Next Article in Journal
Vegetarian versus Meat-Based Diets for Companion Animals
Previous Article in Journal
Monty Roberts’ Public Demonstrations: Preliminary Report on the Heart Rate and Heart Rate Variability of Horses Undergoing Training during Live Audience Events
Previous Article in Special Issue
Dingoes at the Doorstep: Home Range Sizes and Activity Patterns of Dingoes and Other Wild Dogs around Urban Areas of North-Eastern Australia

The Rescue and Rehabilitation of Koalas (Phascolarctos cinereus) in Southeast Queensland

by 1 and 2,*
School of Agriculture and Food Sciences, University of Queensland, Gatton QLD 4343, Australia
The Gainsdale Group, P.O. Box 108, Fortitude Valley, Brisbane QLD 4006, Australia
Author to whom correspondence should be addressed.
Academic Editor: Darryl Jones
Animals 2016, 6(9), 56;
Received: 1 August 2016 / Revised: 6 September 2016 / Accepted: 7 September 2016 / Published: 15 September 2016
(This article belongs to the Special Issue Wildlife-human interactions in urban landscapes)
Koala populations in southeast Queensland are under threat from many factors, particularly habitat loss, dog attack, vehicle trauma and disease. Animals not killed from these impacts are often rescued and taken into care for rehabilitation, and eventual release back to the wild if deemed to be healthy. This study investigated current rescue, rehabilitation and release data for koalas admitted to the four major wildlife hospitals in southeast Queensland (Australia Zoo Wildlife Hospital (AZWH), Currumbin Wildlife Sanctuary Hospital (CWH), Moggill Koala Hospital (MKH) and the Royal Society for the Prevention Against Cruelty to Animals Wildlife Hospital at Wacol (RSPCA)), and suggests aspects of the practice that may be changed to improve its contribution to the preservation of the species. It concluded that: (a) the main threats to koalas across southeast Queensland were related to urbanization (vehicle collisions, domestic animal attacks and the disease chlamydiosis); (b) case outcomes varied amongst hospitals, including time spent in care, euthanasia and release rates; and (c) the majority (66.5%) of rescued koalas were either euthanized or died in care with only 27% released back to the wild. The results from this study have important implications for further research into koala rescue and rehabilitation to gain a better understanding of its effectiveness as a conservation strategy. View Full-Text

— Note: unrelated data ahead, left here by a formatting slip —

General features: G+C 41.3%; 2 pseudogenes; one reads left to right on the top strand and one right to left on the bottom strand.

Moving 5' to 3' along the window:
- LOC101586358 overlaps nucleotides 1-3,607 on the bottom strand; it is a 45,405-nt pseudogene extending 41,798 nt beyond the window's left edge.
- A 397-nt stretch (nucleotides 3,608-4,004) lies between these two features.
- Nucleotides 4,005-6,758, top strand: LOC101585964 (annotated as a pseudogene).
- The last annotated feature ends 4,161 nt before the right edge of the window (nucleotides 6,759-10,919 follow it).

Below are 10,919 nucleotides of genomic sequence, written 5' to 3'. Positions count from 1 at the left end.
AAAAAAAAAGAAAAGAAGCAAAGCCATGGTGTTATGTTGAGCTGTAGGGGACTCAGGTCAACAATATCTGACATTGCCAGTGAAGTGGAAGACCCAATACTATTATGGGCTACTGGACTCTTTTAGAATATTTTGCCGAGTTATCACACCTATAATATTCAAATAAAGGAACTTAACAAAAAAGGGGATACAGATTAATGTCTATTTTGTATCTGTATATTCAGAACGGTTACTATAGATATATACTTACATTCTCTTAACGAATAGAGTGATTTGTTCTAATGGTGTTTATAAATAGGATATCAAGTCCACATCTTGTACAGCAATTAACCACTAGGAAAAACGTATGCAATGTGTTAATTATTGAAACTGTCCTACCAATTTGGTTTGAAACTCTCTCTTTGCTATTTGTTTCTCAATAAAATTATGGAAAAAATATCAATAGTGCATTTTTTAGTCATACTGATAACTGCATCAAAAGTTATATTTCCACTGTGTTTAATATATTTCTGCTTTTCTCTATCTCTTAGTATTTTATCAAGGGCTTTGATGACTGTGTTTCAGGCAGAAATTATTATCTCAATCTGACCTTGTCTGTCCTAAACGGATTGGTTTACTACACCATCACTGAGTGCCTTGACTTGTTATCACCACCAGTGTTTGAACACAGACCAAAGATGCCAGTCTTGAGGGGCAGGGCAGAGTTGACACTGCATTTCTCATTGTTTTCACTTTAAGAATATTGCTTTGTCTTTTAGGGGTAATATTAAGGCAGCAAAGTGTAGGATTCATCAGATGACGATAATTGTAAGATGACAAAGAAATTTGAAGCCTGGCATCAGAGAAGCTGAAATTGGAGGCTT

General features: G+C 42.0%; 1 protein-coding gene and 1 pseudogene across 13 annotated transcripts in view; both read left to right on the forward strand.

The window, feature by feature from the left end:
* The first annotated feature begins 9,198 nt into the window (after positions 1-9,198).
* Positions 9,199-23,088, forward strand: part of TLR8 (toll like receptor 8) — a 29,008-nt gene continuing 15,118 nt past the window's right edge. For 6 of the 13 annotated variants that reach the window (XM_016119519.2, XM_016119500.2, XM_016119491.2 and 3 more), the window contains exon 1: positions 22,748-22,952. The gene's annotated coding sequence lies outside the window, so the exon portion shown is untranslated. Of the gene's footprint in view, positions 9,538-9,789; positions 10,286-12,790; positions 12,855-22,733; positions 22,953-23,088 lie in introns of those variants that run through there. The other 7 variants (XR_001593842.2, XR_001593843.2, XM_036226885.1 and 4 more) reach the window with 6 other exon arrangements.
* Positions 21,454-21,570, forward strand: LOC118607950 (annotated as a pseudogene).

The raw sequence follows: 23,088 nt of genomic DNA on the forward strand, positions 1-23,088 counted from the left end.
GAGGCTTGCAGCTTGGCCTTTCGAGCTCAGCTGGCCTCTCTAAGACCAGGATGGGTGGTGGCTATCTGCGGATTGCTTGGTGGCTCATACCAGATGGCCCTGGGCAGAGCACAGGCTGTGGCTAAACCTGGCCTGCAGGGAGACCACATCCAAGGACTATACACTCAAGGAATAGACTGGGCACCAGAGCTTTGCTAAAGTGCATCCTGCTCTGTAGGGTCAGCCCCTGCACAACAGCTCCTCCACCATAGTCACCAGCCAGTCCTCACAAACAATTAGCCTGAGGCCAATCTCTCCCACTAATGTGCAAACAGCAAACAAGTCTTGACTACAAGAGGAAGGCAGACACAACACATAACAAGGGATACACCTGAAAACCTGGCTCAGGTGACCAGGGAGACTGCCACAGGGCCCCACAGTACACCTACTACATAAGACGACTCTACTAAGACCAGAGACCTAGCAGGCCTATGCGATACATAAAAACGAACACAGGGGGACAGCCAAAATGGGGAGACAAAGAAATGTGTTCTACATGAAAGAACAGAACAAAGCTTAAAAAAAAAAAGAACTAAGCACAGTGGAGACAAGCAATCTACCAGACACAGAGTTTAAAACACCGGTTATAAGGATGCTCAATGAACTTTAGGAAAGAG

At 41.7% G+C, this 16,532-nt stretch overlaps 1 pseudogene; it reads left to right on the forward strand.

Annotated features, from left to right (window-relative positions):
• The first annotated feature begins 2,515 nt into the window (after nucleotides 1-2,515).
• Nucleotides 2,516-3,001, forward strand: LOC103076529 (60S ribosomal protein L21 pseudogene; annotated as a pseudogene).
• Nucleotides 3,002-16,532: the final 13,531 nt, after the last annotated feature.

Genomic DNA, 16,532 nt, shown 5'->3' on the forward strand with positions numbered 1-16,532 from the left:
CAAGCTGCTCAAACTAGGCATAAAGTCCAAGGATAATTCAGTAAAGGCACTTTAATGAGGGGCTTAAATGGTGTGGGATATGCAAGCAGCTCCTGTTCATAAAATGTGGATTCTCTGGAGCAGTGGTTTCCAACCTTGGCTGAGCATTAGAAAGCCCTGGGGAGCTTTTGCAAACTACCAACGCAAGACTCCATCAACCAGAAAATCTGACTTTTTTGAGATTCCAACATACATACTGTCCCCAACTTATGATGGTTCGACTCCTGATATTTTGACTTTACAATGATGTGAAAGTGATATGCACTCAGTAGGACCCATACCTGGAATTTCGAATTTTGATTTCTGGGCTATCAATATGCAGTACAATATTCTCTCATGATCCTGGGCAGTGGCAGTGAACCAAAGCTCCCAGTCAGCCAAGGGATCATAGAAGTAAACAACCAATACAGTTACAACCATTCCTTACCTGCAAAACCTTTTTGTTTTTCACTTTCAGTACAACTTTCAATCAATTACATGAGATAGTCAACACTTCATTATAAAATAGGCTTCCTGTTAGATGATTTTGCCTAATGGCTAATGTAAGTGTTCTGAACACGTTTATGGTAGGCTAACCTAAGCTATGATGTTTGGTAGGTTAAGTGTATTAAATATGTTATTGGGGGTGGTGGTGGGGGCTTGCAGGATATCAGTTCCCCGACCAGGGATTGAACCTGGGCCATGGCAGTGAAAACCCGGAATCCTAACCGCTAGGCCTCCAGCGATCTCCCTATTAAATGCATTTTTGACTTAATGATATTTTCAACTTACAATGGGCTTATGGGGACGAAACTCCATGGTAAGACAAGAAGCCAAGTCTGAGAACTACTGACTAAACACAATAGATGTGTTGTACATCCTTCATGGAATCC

Keywords: koalas; rehabilitation; release koalas; rehabilitation; release
Show Figures

Figure 1

MDPI and ACS Style

Burton, E.; Tribe, A. The Rescue and Rehabilitation of Koalas (Phascolarctos cinereus) in Southeast Queensland. Animals 2016, 6, 56.

AMA Style

Burton E, Tribe A. The Rescue and Rehabilitation of Koalas (Phascolarctos cinereus) in Southeast Queensland. Animals. 2016; 6(9):56.

Chicago/Turabian Style

Burton, Emily, and Andrew Tribe. 2016. "The Rescue and Rehabilitation of Koalas (Phascolarctos cinereus) in Southeast Queensland" Animals 6, no. 9: 56.

Find Other Styles
Note that from the first issue of 2016, MDPI journals use article numbers instead of page numbers. See further details here.

Article Access Map by Country/Region

Back to TopTop